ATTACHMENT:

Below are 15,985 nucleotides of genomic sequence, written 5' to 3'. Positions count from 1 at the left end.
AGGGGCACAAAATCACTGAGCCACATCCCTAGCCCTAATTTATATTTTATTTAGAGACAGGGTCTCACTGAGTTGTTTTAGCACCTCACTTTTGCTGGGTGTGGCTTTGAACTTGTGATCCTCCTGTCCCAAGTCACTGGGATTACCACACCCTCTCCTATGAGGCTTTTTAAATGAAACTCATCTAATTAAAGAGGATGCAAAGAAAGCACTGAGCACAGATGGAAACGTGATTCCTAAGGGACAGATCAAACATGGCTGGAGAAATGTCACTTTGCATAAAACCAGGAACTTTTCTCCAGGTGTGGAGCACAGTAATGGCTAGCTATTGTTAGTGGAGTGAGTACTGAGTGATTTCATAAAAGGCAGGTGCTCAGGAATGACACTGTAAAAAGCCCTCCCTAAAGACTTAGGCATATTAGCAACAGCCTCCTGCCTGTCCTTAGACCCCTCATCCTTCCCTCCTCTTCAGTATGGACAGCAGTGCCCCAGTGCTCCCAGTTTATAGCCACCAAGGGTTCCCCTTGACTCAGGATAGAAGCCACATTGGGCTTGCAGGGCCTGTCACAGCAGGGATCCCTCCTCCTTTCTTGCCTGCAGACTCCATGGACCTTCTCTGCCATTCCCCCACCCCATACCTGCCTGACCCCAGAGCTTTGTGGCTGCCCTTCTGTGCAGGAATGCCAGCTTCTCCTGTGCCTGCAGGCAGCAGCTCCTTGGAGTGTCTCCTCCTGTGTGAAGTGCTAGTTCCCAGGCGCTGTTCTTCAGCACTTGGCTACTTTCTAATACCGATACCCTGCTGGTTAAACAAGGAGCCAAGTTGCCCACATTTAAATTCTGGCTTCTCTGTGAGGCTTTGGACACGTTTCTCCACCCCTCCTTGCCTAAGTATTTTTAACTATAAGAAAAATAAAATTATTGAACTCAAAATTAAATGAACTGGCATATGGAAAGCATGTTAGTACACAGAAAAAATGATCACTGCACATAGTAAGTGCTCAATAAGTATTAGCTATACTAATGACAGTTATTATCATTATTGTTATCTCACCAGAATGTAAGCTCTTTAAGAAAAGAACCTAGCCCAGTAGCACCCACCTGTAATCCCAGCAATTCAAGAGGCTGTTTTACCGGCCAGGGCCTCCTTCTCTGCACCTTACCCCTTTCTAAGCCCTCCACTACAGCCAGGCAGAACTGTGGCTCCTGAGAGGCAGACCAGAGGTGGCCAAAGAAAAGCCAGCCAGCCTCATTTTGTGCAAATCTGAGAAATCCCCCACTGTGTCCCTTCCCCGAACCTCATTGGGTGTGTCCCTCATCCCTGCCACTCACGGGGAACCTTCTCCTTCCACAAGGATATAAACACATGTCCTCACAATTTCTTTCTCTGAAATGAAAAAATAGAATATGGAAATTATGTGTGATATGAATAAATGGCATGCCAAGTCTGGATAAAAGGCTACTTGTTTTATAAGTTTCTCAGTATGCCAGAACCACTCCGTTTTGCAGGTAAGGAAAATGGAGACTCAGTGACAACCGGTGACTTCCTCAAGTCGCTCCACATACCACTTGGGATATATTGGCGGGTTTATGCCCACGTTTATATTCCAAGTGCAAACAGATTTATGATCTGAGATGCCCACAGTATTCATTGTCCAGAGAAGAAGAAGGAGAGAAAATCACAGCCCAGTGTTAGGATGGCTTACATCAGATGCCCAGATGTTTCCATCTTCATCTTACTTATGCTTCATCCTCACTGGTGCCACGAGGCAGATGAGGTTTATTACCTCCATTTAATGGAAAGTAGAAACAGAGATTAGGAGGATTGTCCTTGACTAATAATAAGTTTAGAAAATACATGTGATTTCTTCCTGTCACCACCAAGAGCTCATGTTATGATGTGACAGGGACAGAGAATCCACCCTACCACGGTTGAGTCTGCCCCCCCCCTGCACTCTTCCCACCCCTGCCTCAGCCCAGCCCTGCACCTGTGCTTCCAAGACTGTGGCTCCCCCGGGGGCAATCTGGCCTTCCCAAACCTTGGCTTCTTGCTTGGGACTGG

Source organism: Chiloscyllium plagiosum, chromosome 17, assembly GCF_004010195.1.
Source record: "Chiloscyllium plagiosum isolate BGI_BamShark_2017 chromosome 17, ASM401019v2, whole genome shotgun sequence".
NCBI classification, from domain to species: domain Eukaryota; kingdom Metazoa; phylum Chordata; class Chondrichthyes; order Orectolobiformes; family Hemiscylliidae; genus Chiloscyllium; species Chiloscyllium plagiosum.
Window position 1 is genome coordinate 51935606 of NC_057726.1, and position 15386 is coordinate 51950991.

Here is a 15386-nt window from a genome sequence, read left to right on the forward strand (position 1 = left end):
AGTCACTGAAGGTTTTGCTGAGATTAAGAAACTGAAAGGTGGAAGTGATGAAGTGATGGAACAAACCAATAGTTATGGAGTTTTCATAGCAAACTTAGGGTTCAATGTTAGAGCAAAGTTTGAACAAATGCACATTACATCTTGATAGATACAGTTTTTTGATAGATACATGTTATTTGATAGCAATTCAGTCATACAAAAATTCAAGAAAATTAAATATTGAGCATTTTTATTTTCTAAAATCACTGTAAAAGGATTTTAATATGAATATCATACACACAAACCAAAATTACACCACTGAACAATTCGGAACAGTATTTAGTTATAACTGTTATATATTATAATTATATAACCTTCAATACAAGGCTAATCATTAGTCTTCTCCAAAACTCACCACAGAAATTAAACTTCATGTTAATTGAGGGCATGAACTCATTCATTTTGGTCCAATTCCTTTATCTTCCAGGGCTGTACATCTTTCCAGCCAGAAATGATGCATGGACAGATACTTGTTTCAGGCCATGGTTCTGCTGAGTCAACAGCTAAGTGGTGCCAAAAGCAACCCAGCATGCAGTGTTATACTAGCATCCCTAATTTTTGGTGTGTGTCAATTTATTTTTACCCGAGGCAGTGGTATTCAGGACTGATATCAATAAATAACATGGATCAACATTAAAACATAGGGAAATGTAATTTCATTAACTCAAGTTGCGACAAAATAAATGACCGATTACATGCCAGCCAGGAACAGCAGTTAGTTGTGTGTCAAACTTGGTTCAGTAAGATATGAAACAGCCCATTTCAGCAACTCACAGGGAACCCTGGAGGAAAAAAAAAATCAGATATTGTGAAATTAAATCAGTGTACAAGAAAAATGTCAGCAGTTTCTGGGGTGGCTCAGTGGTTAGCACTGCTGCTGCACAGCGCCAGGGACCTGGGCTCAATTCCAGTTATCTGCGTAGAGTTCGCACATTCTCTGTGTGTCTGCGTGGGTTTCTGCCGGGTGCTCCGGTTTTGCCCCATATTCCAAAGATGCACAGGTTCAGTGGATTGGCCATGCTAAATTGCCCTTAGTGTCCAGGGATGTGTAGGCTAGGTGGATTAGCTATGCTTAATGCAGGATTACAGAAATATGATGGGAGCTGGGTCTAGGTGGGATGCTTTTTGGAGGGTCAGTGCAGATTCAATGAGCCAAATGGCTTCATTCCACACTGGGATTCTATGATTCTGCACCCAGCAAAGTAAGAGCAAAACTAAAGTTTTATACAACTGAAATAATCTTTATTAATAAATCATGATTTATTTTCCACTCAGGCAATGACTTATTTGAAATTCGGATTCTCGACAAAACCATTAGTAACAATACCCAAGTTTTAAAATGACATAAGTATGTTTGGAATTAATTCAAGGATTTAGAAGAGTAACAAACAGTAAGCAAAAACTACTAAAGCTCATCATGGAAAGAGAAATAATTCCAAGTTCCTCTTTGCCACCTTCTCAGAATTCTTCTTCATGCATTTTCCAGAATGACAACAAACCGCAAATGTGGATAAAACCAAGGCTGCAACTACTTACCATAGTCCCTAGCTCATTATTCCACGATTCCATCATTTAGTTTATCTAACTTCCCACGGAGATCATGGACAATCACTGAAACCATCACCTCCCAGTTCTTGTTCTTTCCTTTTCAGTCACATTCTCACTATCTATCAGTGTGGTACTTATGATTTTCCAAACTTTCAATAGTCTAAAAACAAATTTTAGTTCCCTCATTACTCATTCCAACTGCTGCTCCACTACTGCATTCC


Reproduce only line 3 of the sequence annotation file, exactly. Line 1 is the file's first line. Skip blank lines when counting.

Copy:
Source organism: Chiloscyllium plagiosum, chromosome 17, assembly GCF_004010195.1.